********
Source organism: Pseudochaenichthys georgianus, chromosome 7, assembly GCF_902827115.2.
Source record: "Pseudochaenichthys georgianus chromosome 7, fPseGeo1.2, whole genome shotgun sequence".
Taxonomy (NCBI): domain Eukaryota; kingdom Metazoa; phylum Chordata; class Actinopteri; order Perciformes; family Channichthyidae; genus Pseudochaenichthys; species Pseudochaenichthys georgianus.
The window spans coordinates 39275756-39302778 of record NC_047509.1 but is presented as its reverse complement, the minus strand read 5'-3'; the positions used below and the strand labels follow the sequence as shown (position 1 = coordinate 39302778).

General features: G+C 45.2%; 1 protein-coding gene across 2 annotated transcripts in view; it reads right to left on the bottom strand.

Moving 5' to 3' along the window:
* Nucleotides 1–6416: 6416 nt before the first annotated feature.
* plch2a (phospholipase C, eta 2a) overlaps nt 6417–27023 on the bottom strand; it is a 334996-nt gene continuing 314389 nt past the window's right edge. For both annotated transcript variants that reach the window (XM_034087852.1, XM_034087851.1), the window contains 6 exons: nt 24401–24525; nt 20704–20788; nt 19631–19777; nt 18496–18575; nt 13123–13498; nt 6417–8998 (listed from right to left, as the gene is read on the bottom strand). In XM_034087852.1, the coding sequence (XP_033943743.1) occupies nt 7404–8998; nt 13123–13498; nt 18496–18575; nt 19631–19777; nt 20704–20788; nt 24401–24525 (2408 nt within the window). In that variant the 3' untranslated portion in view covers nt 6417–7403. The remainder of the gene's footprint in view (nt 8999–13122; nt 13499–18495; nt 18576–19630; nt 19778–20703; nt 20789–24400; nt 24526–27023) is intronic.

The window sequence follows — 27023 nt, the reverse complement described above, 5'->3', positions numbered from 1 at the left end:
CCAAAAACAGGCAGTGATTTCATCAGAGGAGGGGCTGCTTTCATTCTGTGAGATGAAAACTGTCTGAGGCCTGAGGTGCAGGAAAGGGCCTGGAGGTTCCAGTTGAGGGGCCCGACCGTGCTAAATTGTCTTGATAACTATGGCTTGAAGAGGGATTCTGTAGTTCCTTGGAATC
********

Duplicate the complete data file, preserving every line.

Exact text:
Source organism: Pseudochaenichthys georgianus, chromosome 7, assembly GCF_902827115.2.
Source record: "Pseudochaenichthys georgianus chromosome 7, fPseGeo1.2, whole genome shotgun sequence".
Taxonomy (NCBI): domain Eukaryota; kingdom Metazoa; phylum Chordata; class Actinopteri; order Perciformes; family Channichthyidae; genus Pseudochaenichthys; species Pseudochaenichthys georgianus.
The window spans coordinates 39275756-39302778 of record NC_047509.1 but is presented as its reverse complement, the minus strand read 5'-3'; the positions used below and the strand labels follow the sequence as shown (position 1 = coordinate 39302778).

General features: G+C 45.2%; 1 protein-coding gene across 2 annotated transcripts in view; it reads right to left on the bottom strand.

Moving 5' to 3' along the window:
* Nucleotides 1–6416: 6416 nt before the first annotated feature.
* plch2a (phospholipase C, eta 2a) overlaps nt 6417–27023 on the bottom strand; it is a 334996-nt gene continuing 314389 nt past the window's right edge. For both annotated transcript variants that reach the window (XM_034087852.1, XM_034087851.1), the window contains 6 exons: nt 24401–24525; nt 20704–20788; nt 19631–19777; nt 18496–18575; nt 13123–13498; nt 6417–8998 (listed from right to left, as the gene is read on the bottom strand). In XM_034087852.1, the coding sequence (XP_033943743.1) occupies nt 7404–8998; nt 13123–13498; nt 18496–18575; nt 19631–19777; nt 20704–20788; nt 24401–24525 (2408 nt within the window). In that variant the 3' untranslated portion in view covers nt 6417–7403. The remainder of the gene's footprint in view (nt 8999–13122; nt 13499–18495; nt 18576–19630; nt 19778–20703; nt 20789–24400; nt 24526–27023) is intronic.

The window sequence follows — 27023 nt, the reverse complement described above, 5'->3', positions numbered from 1 at the left end:
CCAAAAACAGGCAGTGATTTCATCAGAGGAGGGGCTGCTTTCATTCTGTGAGATGAAAACTGTCTGAGGCCTGAGGTGCAGGAAAGGGCCTGGAGGTTCCAGTTGAGGGGCCCGACCGTGCTAAATTGTCTTGATAACTATGGCTTGAAGAGGGATTCTGTAGTTCCTTGGAATC